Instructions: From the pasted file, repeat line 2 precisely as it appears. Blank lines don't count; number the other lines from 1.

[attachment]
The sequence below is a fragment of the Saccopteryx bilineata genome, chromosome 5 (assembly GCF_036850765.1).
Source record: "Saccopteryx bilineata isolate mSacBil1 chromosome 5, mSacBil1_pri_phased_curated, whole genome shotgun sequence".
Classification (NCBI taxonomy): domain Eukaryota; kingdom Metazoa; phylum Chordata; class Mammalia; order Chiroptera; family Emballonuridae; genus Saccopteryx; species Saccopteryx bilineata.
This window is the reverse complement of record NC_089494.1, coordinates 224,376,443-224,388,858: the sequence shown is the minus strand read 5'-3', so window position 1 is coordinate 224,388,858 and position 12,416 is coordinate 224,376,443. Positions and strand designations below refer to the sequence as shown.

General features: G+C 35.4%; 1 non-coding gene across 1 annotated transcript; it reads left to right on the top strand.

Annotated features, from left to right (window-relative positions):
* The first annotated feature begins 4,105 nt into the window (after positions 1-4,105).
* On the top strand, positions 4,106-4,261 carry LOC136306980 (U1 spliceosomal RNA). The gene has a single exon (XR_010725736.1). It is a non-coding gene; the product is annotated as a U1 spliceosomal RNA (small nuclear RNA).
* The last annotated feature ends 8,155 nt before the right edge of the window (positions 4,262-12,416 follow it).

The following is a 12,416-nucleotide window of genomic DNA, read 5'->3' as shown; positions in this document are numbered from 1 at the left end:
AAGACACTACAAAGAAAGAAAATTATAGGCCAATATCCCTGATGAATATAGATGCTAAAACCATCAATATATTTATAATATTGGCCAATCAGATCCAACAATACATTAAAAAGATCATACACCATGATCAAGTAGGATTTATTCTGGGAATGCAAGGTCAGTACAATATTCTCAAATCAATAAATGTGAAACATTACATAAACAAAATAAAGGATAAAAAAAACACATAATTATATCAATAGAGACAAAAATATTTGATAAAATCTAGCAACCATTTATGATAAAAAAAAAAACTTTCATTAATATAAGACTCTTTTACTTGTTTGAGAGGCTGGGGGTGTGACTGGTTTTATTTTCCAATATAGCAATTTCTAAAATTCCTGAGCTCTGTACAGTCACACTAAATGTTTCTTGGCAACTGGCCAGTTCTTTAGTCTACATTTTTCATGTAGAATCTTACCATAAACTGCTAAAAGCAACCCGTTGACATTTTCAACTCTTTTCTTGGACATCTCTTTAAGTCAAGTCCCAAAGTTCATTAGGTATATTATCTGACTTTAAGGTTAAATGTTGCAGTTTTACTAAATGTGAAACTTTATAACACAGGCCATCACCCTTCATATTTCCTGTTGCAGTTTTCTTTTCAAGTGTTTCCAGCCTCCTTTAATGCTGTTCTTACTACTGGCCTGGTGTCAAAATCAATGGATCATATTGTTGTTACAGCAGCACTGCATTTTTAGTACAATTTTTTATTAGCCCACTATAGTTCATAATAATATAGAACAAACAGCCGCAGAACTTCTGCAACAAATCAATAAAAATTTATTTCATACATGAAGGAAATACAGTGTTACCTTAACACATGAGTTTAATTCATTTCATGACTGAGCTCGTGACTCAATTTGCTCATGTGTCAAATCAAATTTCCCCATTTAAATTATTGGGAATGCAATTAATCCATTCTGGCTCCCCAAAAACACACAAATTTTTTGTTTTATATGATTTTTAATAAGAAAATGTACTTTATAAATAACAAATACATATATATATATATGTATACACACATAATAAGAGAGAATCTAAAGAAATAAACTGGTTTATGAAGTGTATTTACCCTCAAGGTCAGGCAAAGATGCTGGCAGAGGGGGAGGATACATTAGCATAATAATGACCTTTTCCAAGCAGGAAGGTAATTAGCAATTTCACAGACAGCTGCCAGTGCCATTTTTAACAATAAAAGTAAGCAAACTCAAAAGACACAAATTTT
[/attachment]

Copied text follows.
Source record: "Saccopteryx bilineata isolate mSacBil1 chromosome 5, mSacBil1_pri_phased_curated, whole genome shotgun sequence".